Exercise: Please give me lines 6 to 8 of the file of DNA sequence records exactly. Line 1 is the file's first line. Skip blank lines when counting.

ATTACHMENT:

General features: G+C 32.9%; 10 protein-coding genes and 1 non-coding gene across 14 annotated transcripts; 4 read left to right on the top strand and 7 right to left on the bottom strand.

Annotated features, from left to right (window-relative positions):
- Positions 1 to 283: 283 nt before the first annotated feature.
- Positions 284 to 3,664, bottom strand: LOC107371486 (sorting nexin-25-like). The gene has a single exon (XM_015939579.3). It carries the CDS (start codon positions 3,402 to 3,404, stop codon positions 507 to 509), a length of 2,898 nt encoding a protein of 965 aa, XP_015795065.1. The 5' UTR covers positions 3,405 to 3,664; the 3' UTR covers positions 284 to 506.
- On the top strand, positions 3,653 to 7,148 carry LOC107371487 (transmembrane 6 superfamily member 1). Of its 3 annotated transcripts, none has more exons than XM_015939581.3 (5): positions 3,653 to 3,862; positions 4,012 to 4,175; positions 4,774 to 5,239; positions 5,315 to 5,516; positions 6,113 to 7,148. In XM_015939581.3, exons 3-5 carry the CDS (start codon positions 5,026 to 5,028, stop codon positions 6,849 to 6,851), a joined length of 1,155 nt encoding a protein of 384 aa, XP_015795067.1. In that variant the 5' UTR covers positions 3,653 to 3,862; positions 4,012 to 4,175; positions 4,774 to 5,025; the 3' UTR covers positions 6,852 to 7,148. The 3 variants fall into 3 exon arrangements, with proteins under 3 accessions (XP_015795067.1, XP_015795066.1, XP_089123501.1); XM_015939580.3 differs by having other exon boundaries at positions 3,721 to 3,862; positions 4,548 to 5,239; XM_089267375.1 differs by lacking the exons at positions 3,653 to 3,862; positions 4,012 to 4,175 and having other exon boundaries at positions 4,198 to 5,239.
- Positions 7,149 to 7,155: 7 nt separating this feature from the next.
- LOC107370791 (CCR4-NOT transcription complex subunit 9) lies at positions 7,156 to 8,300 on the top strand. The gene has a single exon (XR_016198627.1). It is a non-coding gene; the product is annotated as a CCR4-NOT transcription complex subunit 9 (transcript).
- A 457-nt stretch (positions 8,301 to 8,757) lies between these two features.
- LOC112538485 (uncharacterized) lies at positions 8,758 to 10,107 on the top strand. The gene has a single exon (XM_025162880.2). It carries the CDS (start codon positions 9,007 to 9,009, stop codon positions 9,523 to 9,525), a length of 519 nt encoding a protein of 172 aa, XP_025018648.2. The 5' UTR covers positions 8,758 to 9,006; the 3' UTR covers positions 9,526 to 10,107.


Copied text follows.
- Positions 7,149 to 7,155: 7 nt separating this feature from the next.
- LOC107370791 (CCR4-NOT transcription complex subunit 9) lies at positions 7,156 to 8,300 on the top strand. The gene has a single exon (XR_016198627.1). It is a non-coding gene; the product is annotated as a CCR4-NOT transcription complex subunit 9 (transcript).
- A 457-nt stretch (positions 8,301 to 8,757) lies between these two features.